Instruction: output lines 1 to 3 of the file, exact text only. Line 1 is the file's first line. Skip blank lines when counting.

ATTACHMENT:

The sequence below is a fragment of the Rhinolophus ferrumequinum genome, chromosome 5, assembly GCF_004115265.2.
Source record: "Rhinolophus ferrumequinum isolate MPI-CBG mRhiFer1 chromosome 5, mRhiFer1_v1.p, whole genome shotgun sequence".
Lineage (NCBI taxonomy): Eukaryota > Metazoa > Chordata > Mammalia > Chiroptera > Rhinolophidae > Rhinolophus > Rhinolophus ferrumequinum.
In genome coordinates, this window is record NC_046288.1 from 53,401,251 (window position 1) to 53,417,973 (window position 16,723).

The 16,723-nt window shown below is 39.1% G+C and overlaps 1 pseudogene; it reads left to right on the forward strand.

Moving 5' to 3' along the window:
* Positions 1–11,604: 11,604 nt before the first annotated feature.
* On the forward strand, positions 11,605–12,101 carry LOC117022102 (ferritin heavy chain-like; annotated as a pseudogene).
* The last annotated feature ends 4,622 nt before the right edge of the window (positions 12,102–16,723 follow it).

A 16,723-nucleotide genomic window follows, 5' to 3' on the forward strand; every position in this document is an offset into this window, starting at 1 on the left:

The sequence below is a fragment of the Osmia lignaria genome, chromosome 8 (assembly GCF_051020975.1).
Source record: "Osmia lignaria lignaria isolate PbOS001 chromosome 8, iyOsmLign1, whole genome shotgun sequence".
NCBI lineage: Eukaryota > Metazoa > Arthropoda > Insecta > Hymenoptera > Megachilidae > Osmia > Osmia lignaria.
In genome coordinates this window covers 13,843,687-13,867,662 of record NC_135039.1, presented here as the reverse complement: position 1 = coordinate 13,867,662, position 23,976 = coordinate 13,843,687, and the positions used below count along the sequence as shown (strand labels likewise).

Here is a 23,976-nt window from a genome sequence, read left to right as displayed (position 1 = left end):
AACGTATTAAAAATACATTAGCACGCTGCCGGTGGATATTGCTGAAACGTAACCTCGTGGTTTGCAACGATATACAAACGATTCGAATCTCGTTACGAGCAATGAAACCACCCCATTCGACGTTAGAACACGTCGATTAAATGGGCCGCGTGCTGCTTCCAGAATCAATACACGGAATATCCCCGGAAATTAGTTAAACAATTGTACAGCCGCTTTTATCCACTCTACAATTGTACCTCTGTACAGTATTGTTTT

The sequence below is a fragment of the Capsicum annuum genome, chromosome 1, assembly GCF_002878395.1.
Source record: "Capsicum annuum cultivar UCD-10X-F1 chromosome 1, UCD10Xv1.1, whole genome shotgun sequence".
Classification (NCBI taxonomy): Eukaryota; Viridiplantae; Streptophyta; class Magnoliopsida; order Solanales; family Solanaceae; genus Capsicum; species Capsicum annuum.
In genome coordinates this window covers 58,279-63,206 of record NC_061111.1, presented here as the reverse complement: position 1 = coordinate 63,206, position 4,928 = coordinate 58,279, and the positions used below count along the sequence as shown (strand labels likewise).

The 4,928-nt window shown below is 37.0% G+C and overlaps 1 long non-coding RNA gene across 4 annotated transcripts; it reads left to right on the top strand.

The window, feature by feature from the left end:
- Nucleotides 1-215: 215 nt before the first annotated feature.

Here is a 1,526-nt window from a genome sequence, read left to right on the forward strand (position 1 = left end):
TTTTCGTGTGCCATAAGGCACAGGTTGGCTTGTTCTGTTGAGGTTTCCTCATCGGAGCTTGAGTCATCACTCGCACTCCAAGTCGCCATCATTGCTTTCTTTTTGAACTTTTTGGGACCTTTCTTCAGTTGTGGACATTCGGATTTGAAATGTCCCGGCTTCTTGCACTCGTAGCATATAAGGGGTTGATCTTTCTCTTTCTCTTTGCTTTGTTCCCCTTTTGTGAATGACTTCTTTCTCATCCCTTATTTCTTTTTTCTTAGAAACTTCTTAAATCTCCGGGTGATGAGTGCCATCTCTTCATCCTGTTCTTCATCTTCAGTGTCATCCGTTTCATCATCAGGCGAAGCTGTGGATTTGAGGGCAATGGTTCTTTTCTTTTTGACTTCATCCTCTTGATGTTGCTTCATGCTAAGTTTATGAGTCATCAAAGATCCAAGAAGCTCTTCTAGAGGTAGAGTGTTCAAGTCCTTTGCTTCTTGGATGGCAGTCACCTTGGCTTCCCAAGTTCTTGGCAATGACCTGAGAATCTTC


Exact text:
The sequence below is a fragment of the Rhinolophus ferrumequinum genome, chromosome 5, assembly GCF_004115265.2.
Source record: "Rhinolophus ferrumequinum isolate MPI-CBG mRhiFer1 chromosome 5, mRhiFer1_v1.p, whole genome shotgun sequence".
Lineage (NCBI taxonomy): Eukaryota > Metazoa > Chordata > Mammalia > Chiroptera > Rhinolophidae > Rhinolophus > Rhinolophus ferrumequinum.